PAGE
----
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Parkrun: nine options for your Saturday morning 5k

Loved by many runners, parkrun has arguably shaped the nature of running in the UK (and around the world) more than any other single event or organisation. Parkrun democratised running, hastening its movement away from the preserve of serious beanpoles in club vests, and turning it into something all of us could get involved with. Running became a community and a social event, centred on Saturday mornings in the local park, always with coffee afterwards. Dogs, children and babies are welcome. The equally welcome addition of parkwalk, and the tail walkers, have further widened access to our favourite event. As parkrun says: 'free, for everyone, forever'.

Given the popularity of parkrun, it’s no surprise that many of my runners ask me to make sure that their plan always involves a parkrun on a Saturday. I’m always happy to accommodate this, and it leads to some great discussions about how we can use parkrun in different ways to allow people to be present at their favourite event, but still have the variation and balance in their training that’s required to progress. The biggest challenge tends to be for folk who are used to ‘racing’ parkrun every week. I don’t recommend doing this; it is hard to improve at something if you keep on going out and doing exactly the same thing every week, and there are other sessions which will improve your parkrun time more quickly than repeated racing. For runners who always use parkrun as a chatty, social run, it can be an interesting experiment to find out if you enjoy running it at a higher intensity. I always admire how open my runners are to my suggestions for doing things differently; read on for nine ways you can shake up your Saturday morning.

1. Easy effort

This is the staple parkrun; the one that should be the biggest part of the parkrun diet. Running parkrun at an easy effort allows space in the week for other training sessions, ones which will develop your pace for the occasions when you do choose to race. The easy efforts are a great opportunity to catch up with friends, running at a chatty pace (which also provides a way to make sure the pace stays easy). You could run with friends who you might not see so much of normally if their pace is slower than yours. If you find it tough to avoid the temptation to race parkrun, I often suggest…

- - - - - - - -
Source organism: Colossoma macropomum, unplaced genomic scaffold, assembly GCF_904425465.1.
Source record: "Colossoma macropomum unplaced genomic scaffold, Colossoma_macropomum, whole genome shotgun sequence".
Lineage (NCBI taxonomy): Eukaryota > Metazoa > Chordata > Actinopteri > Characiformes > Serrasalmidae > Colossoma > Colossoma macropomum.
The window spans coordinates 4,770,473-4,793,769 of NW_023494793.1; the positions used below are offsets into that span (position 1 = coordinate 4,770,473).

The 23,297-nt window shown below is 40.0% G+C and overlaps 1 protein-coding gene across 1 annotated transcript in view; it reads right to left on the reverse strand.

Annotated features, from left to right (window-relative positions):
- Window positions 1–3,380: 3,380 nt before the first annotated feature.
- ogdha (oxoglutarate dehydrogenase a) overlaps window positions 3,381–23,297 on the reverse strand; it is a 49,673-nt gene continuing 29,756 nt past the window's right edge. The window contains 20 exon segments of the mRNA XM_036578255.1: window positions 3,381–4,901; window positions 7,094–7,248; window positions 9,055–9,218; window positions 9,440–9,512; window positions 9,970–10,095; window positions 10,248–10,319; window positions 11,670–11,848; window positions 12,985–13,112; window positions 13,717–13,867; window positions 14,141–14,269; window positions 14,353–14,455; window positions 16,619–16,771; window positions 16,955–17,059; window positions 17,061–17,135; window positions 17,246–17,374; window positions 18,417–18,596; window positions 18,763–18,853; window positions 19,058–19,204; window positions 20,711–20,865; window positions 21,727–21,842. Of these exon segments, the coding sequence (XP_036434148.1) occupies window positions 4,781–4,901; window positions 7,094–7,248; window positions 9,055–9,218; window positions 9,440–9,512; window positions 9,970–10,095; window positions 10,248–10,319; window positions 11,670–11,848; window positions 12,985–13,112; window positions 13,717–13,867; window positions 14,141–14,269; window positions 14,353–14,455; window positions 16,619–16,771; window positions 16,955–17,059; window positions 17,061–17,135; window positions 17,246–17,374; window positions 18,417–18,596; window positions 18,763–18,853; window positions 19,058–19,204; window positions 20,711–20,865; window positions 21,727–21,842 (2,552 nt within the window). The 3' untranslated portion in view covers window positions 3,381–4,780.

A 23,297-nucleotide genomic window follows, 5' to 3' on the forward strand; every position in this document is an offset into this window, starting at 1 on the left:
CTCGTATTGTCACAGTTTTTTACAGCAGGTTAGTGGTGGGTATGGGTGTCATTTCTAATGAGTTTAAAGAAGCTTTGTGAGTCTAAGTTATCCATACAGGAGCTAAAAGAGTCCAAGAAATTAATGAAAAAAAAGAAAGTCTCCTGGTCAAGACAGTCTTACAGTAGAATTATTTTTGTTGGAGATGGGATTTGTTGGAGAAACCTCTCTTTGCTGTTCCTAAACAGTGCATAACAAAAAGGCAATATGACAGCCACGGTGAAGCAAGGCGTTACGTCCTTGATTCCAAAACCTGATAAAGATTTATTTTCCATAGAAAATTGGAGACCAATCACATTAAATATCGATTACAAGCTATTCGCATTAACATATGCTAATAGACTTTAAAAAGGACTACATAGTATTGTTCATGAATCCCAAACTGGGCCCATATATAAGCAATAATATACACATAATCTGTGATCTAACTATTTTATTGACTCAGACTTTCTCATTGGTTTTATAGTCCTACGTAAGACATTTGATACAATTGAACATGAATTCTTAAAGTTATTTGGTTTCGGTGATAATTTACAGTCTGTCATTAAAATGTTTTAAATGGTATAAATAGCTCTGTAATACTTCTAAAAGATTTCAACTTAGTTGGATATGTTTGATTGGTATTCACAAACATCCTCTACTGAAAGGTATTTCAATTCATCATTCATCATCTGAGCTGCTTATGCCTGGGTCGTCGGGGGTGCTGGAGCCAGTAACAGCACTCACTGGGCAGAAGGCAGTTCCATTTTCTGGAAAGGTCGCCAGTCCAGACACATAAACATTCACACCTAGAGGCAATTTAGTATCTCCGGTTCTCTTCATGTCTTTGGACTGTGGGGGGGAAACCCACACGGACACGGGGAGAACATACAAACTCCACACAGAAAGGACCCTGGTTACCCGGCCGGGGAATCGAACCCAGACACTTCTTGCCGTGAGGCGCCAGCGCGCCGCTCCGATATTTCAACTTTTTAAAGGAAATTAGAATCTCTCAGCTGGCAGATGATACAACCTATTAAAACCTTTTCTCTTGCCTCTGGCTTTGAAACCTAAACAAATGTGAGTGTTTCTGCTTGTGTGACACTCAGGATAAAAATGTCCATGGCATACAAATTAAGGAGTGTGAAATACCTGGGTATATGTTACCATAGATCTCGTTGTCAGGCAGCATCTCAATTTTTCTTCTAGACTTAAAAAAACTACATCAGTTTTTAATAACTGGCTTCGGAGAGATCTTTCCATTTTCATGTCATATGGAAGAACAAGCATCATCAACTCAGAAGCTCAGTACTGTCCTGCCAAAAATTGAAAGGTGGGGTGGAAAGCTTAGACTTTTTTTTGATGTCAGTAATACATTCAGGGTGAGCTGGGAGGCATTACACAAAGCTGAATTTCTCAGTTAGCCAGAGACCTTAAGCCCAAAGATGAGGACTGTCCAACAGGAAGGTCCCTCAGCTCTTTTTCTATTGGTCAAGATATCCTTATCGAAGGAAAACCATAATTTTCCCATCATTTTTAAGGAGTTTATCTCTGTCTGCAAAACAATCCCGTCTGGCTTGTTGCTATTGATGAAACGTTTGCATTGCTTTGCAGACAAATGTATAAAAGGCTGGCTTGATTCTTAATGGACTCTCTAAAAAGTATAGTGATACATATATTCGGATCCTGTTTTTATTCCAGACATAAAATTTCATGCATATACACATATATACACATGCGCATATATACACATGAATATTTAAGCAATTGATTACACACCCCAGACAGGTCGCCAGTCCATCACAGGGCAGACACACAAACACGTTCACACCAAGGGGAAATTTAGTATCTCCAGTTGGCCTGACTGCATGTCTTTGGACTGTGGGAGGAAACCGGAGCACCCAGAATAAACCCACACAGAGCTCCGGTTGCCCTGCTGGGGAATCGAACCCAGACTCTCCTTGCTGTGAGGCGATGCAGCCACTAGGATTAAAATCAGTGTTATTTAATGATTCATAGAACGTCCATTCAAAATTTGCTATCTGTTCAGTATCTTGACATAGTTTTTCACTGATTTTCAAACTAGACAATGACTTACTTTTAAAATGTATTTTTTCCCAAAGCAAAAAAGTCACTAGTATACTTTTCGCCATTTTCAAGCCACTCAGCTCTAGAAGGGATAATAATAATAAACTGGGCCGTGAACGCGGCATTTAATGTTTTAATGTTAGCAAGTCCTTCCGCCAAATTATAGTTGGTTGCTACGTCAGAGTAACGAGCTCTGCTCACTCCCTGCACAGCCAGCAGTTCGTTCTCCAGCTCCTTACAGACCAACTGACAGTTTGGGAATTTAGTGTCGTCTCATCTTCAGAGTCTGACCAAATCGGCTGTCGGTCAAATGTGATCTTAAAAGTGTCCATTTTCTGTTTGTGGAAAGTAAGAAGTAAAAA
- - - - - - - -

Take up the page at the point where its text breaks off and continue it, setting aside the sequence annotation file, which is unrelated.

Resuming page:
2. …Pacing!

An excellent way to ensure that you stick to your easy plans is to act as a pacer. Whether by picking up a pacing bib or offering to informally pace a friend, others are relying on you to stick to that pace, and you can avoid the lure of trying for a new PB.

3. Parkrun sandwich as long run

If you’ve got a weekend long run in your plan, a parkrun sandwich can be a really enjoyable way of doing this. It’s very simple; run to parkrun (timing your arrival to coincide as closely as possible with 9am), run parkrun (at an easy effort!), run home. Some of my clients use this as an opportunity for some parkrun tourism, picking a parkrun to visit that gives the correct length of the long run overall. Some planning needs to go into this; you’ll need to check your route and plan your departure time. A means of navigating on the move may be helpful, either using your phone or loading the route onto your watch.

4. Walking/tail-walking

For injured runners, not being able to go to parkrun is often one of the worst things. Not only are you missing out on your running, you’re missing your parkrun family and the social contact of your normal Saturday morning. If you’re not so injured that you can’t walk, think about walking parkrun, or even volunteering as tail walker. You’ll get some low aerobic exercise, an hour out in the fresh air, and be cheered up by seeing friends.